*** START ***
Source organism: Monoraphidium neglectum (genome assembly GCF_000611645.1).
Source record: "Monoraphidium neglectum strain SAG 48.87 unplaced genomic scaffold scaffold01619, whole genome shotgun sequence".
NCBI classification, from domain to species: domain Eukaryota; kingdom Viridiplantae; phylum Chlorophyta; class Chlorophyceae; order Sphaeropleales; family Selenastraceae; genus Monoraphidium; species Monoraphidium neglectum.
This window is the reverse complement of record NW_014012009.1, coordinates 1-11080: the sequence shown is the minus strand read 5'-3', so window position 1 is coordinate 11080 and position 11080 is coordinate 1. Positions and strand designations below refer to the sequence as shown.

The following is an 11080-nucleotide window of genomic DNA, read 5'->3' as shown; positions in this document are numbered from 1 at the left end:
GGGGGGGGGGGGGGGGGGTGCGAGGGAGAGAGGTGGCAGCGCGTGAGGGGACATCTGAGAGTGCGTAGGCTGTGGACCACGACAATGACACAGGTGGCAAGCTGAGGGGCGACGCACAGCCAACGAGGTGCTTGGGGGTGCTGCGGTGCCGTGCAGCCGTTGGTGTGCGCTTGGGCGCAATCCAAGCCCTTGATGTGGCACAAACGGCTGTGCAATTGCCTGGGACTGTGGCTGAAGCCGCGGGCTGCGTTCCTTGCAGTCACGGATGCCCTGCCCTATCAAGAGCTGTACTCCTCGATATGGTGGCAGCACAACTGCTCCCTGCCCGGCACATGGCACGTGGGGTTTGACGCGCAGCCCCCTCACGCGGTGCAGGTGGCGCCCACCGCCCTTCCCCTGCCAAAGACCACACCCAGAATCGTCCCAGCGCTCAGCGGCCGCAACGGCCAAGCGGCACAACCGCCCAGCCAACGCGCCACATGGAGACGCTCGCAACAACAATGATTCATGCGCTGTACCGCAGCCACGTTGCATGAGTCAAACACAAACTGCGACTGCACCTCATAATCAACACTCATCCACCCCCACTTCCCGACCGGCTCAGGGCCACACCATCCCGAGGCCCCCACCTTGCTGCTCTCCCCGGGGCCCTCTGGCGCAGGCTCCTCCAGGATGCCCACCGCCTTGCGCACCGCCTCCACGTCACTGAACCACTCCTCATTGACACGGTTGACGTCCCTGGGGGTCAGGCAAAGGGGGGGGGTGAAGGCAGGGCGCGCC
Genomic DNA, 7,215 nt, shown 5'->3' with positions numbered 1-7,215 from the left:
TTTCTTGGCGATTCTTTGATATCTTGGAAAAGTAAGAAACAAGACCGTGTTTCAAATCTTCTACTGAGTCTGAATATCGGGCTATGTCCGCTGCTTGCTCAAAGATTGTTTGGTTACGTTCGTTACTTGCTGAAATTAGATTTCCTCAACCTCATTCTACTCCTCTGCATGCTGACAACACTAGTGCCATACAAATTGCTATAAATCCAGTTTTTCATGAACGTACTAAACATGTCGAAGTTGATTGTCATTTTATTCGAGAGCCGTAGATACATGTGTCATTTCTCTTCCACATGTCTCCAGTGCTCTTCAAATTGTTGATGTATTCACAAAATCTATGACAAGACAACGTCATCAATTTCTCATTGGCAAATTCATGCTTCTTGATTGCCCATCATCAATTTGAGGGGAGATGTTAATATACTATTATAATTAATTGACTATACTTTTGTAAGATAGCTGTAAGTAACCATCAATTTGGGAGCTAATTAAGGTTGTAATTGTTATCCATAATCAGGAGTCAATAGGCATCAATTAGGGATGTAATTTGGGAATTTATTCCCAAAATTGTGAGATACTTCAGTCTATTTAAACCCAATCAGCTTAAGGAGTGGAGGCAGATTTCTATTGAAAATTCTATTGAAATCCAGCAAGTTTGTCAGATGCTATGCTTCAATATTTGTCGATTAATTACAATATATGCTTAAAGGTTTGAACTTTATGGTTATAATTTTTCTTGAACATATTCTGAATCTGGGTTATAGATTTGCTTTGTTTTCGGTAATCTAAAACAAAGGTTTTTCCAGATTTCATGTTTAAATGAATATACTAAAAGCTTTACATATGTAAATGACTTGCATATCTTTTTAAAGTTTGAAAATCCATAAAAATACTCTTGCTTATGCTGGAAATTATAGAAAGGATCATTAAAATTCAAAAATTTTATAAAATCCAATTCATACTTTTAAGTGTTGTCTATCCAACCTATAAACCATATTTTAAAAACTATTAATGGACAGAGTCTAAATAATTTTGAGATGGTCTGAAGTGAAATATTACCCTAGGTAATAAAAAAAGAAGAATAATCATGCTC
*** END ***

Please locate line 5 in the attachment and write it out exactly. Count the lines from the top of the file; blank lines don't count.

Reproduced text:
The following is an 11080-nucleotide window of genomic DNA, read 5'->3' as shown; positions in this document are numbered from 1 at the left end: